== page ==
FIG. 9 shows a system 79 for generating energy. In comparison with system 66—FIG. 8—not only water 80 is supplied to the vessel 71 but carbon dioxide 81 as well. The water in the vessel 71 is saturated with carbon dioxide. This water is supplied under pressure to the flash atomisation unit 75 by means of pump 72 in order to cool the air 76 by generating very small water droplets. The moistened air is subsequently compressed in the compressor 67 while water droplets are evaporated. After combustion with fuel in the combustion unit 77, the exhaust is carried off via the exhaust outlet 82 via turbine 69 which drives the generator 70.
FIG. 10 shows another system 83 for generating energy according to the invention, in accordance with the so-called TOPHAT principle. Air 85 is moistened and cooled in a flash atomisation unit 84 by means of water 86 supplied by means of flash atomisation. The air is supplied to a compressor 87 connected by a shaft 88 to a gas turbine 89 which drives a generator 90. The cool, compressed air passes a heat exchanger 92 via a line 91 and is supplied to the combustion unit 93, to which fuel is supplied via the line 94. The exhaust of gas turbine 89 passes the heat exchanger 92 via line 95 to be brought in heat exchanging contact with the cool, compressed air from the compressor 87. Via the line 96 the exhaust passes a heat exchanger 97 and the condenser 98 on its way to the stack 99. In the condenser 98 water is condensed from the exhaust and pumped under pressure by pump 99 to the heat exchanger 97, after which the water 86, now under pressure and at the right temperature, reaches the flash atomisation unit 84. If necessary, water may be added to the condense water from the condenser 98 via line 100.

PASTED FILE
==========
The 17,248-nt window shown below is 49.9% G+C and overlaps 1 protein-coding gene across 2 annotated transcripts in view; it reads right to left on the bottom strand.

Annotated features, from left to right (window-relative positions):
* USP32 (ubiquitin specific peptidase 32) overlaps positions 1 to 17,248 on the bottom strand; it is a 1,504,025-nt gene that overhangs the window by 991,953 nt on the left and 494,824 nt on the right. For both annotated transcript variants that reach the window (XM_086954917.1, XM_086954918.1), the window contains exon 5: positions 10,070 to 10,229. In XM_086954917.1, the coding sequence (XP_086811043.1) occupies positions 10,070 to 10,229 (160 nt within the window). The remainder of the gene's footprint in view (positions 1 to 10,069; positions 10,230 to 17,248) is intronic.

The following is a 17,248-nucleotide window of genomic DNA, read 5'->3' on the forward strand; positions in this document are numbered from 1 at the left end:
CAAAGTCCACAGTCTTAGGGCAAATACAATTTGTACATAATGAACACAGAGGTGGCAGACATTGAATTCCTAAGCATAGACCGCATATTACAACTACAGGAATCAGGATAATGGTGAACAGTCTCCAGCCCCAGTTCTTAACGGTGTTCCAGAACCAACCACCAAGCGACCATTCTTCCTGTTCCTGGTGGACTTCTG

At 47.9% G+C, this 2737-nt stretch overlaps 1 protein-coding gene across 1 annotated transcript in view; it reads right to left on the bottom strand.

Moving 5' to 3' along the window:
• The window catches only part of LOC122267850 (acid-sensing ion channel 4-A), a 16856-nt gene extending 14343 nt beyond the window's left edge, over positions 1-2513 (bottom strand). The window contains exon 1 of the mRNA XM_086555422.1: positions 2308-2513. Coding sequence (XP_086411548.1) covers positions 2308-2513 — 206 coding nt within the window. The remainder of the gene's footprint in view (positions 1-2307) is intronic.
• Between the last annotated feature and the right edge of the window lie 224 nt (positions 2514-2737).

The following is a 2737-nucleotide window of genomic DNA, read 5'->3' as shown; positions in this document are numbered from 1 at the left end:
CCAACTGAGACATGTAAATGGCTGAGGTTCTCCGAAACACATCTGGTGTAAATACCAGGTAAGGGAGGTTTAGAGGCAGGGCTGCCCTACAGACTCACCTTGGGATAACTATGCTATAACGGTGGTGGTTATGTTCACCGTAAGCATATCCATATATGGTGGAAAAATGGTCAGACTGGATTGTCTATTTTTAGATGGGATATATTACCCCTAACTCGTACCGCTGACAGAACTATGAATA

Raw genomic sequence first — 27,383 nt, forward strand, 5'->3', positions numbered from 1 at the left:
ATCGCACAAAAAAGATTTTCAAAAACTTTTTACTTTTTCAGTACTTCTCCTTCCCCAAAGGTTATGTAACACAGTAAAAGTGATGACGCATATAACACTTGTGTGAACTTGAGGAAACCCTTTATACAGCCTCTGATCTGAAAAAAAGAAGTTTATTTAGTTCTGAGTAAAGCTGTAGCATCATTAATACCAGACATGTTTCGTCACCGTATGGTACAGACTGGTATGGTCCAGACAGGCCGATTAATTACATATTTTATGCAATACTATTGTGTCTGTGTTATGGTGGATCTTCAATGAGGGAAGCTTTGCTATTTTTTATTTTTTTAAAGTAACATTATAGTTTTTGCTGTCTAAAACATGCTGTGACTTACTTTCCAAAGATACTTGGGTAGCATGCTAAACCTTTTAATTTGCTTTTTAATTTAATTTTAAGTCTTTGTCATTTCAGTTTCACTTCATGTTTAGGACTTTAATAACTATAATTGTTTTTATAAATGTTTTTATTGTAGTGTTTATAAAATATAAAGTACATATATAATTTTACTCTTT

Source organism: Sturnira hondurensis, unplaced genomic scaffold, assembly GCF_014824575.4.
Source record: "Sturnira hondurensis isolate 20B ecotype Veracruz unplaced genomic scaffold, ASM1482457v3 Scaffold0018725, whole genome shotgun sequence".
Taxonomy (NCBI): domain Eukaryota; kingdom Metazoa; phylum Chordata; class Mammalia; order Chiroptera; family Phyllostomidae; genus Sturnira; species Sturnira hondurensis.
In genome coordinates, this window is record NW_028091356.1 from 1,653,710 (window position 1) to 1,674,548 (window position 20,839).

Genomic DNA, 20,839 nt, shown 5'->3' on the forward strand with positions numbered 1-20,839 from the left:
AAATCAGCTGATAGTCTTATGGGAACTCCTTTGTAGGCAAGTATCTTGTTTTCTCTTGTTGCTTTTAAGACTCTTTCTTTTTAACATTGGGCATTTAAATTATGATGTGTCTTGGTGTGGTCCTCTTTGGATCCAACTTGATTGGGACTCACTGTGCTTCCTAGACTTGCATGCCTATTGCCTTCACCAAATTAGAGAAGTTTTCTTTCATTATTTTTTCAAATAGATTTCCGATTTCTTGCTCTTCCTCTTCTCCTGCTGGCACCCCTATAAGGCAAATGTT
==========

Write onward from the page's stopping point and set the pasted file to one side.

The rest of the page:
FIG. 11, finally, shows a system 101 according to the invention for generating energy in accordance with the TOPHACE principle.
Water at 140-250° C. and 150 bar, is pumped by pump 102 to a flash atomisation unit 103 to which air is supplied via line 104 (at 15° C.). From the flash atomisation unit 103 the air reaches a compressor 105 which works with an efficiency of 0.8. The compressed air (now 140° C.) is supplied via line 106 to a heat exchanger 107 to exchange heat with the exhaust gases of a combustion engine 108. The combustion engine comprises four cylinders 109 from which an air inlet 110 connects to the line 106 via a valve 111. From each of the cylinders 109 an exhaust pipe 112 passes the heat exchanger 107 and is led via a heat exchanger 114 via the line 113 and ends up via the condenser 98 in the stack 99. In the condenser 98 condense 115 is formed which after passing a water purifier 116 and after being brought under pressure by a pump 123 is added to the pump 102 via the heat exchanger 114.